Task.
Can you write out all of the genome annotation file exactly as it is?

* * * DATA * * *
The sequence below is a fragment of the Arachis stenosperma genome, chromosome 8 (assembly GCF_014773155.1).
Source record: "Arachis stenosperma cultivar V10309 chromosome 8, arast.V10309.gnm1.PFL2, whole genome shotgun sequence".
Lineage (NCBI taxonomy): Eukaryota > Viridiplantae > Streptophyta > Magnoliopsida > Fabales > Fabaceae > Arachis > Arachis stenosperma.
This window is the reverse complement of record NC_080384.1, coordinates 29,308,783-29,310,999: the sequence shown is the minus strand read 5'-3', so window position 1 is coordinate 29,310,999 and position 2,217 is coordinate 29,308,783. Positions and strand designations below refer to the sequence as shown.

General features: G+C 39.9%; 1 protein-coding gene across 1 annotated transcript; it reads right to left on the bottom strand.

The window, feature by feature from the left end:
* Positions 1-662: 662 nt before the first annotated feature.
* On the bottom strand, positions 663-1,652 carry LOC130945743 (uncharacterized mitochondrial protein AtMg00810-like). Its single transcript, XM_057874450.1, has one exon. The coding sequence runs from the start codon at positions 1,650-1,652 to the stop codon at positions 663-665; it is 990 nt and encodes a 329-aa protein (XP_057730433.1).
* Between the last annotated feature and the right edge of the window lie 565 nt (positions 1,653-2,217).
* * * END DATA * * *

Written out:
The sequence below is a fragment of the Arachis stenosperma genome, chromosome 8 (assembly GCF_014773155.1).
Source record: "Arachis stenosperma cultivar V10309 chromosome 8, arast.V10309.gnm1.PFL2, whole genome shotgun sequence".
Lineage (NCBI taxonomy): Eukaryota > Viridiplantae > Streptophyta > Magnoliopsida > Fabales > Fabaceae > Arachis > Arachis stenosperma.
This window is the reverse complement of record NC_080384.1, coordinates 29,308,783-29,310,999: the sequence shown is the minus strand read 5'-3', so window position 1 is coordinate 29,310,999 and position 2,217 is coordinate 29,308,783. Positions and strand designations below refer to the sequence as shown.

General features: G+C 39.9%; 1 protein-coding gene across 1 annotated transcript; it reads right to left on the bottom strand.

The window, feature by feature from the left end:
* Positions 1-662: 662 nt before the first annotated feature.
* On the bottom strand, positions 663-1,652 carry LOC130945743 (uncharacterized mitochondrial protein AtMg00810-like). Its single transcript, XM_057874450.1, has one exon. The coding sequence runs from the start codon at positions 1,650-1,652 to the stop codon at positions 663-665; it is 990 nt and encodes a 329-aa protein (XP_057730433.1).
* Between the last annotated feature and the right edge of the window lie 565 nt (positions 1,653-2,217).